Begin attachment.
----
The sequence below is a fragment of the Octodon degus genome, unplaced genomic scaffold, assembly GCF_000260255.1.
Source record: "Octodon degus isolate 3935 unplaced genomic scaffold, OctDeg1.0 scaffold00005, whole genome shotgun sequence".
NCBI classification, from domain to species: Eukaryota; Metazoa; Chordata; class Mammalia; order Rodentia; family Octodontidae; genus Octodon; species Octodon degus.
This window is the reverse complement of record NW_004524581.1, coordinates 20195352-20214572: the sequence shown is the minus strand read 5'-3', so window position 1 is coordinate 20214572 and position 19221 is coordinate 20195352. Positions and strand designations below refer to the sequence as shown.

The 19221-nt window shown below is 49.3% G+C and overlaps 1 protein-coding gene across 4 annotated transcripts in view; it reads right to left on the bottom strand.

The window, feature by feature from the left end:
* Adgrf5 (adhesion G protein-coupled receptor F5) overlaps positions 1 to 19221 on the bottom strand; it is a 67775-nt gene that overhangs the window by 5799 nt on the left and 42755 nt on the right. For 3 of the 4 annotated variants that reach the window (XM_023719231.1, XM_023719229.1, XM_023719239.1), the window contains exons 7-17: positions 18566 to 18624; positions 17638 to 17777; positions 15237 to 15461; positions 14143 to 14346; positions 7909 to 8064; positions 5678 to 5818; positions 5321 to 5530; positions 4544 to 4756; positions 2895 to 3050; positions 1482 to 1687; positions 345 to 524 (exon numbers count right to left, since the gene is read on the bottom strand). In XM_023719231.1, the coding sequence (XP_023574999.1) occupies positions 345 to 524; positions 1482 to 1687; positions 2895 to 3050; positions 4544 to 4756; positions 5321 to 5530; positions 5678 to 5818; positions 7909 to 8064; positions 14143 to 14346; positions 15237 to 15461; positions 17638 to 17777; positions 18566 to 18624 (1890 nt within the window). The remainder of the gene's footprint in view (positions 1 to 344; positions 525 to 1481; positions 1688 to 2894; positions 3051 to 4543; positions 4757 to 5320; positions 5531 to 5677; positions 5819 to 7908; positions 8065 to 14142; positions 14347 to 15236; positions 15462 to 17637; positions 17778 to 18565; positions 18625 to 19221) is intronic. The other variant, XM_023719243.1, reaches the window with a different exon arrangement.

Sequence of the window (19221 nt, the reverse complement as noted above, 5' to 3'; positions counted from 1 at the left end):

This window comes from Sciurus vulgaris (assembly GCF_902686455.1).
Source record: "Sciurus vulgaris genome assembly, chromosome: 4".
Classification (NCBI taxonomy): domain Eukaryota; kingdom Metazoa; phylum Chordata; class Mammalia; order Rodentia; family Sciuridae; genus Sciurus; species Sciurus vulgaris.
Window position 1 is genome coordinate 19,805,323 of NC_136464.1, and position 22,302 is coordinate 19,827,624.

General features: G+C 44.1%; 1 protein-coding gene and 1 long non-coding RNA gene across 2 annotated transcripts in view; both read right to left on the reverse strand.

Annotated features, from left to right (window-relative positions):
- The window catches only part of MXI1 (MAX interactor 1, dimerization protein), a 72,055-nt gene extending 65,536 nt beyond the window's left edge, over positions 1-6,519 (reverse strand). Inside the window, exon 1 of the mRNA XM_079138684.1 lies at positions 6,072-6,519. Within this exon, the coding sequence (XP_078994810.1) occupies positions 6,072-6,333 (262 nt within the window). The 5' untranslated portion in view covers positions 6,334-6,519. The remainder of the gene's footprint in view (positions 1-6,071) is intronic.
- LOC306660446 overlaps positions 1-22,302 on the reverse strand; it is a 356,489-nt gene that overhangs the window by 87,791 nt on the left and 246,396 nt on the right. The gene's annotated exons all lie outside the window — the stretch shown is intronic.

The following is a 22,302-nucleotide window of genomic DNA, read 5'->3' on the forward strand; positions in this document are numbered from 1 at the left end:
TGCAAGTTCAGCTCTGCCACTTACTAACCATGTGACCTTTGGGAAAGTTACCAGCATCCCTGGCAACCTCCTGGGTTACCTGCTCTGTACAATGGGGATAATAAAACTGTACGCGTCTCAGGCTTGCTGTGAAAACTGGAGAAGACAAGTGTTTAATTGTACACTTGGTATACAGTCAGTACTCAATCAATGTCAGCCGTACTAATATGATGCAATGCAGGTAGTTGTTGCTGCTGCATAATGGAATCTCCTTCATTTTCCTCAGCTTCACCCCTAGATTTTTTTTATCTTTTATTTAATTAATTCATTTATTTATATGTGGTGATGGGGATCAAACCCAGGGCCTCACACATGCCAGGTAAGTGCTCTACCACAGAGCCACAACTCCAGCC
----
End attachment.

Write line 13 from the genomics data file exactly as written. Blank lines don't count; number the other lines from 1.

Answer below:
General features: G+C 44.1%; 1 protein-coding gene and 1 long non-coding RNA gene across 2 annotated transcripts in view; both read right to left on the reverse strand.